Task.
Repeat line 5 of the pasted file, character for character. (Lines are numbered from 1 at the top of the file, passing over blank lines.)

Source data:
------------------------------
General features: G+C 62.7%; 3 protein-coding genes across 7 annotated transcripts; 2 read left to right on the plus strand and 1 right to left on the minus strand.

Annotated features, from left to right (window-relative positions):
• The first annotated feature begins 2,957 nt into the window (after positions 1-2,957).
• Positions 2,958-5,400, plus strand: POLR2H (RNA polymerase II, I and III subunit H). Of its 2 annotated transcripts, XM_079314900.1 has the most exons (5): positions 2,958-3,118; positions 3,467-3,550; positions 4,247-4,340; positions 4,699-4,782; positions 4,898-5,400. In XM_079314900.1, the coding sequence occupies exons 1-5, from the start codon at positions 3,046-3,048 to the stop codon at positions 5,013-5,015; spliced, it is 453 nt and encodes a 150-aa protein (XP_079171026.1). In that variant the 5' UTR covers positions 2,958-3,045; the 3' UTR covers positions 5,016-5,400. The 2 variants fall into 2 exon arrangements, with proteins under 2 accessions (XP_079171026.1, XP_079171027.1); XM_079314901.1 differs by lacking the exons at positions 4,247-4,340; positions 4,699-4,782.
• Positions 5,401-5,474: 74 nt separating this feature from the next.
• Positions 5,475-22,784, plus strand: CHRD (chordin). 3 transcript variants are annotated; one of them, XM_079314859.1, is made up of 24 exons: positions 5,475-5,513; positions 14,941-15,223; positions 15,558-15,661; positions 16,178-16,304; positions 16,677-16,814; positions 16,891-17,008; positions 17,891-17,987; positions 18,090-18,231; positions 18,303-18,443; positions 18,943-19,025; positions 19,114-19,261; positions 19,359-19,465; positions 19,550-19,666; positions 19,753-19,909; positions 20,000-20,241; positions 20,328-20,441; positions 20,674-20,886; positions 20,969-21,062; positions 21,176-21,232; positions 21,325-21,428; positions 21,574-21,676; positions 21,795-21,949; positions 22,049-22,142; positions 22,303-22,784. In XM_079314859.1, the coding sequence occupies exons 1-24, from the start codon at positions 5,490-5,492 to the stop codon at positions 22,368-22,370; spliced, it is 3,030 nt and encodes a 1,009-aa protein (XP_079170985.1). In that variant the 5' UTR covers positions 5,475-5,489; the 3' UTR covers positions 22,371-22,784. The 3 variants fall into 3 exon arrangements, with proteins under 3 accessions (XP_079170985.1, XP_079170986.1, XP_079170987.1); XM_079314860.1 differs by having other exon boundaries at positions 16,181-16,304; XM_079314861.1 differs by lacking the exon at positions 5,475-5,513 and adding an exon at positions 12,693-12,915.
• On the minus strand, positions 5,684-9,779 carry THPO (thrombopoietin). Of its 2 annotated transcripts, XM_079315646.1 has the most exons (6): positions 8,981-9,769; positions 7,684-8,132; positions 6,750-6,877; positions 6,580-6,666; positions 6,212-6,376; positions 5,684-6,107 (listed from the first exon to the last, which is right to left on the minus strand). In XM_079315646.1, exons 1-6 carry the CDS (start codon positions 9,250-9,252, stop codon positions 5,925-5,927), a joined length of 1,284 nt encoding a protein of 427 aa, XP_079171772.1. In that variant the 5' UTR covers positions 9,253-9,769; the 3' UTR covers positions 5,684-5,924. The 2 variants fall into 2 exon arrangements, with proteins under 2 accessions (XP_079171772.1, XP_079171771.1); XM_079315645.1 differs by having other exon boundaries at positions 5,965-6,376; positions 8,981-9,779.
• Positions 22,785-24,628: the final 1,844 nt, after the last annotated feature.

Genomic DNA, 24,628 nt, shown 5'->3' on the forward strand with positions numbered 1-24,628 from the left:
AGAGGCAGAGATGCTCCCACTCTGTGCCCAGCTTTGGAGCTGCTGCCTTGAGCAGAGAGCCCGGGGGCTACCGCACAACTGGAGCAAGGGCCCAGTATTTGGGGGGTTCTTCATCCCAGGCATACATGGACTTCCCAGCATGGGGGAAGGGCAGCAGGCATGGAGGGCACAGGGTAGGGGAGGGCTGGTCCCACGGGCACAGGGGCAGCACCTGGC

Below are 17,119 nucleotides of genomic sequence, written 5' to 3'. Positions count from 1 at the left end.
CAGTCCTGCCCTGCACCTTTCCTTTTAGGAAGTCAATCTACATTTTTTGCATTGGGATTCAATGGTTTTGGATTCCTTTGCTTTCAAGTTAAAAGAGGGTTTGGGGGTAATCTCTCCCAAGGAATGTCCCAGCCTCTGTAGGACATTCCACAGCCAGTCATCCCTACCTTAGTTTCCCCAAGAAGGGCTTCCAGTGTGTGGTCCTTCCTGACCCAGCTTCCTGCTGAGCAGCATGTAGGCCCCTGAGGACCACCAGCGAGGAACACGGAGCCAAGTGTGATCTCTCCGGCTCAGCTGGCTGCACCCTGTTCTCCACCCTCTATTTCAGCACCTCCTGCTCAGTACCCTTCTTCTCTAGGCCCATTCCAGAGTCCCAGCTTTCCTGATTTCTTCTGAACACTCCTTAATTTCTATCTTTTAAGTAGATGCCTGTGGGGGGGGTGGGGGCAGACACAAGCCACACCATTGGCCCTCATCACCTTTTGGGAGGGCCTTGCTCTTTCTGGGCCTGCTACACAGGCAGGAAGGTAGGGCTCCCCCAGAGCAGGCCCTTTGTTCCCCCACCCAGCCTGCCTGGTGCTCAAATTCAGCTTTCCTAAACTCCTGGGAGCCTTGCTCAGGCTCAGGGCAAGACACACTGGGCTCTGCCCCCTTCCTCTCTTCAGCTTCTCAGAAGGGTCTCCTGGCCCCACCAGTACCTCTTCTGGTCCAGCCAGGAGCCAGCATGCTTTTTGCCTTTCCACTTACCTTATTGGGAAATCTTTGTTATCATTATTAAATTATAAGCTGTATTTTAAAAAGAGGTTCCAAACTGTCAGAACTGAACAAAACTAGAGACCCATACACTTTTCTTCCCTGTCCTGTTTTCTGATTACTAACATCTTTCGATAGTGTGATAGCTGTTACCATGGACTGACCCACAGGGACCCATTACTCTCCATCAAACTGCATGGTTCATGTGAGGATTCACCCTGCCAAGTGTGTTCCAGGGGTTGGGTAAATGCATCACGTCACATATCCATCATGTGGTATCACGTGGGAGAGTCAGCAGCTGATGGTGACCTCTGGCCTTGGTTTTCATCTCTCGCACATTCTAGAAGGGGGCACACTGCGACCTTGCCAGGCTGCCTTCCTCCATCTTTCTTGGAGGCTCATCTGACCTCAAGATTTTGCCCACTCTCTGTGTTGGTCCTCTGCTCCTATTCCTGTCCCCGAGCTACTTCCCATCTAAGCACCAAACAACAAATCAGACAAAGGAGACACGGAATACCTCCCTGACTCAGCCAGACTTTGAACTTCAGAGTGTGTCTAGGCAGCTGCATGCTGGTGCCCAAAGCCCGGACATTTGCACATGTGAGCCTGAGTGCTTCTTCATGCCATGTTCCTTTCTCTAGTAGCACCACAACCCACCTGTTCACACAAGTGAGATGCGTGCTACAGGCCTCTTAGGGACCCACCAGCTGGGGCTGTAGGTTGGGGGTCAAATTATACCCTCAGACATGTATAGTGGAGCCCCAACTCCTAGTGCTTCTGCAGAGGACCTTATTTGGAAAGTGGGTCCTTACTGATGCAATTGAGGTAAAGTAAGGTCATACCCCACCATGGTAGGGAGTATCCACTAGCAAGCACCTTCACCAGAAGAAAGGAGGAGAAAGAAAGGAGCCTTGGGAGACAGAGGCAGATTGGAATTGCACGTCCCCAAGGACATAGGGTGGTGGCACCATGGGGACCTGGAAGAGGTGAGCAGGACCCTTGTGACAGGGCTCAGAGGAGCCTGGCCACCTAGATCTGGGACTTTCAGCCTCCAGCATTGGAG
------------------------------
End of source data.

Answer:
• Positions 5,401-5,474: 74 nt separating this feature from the next.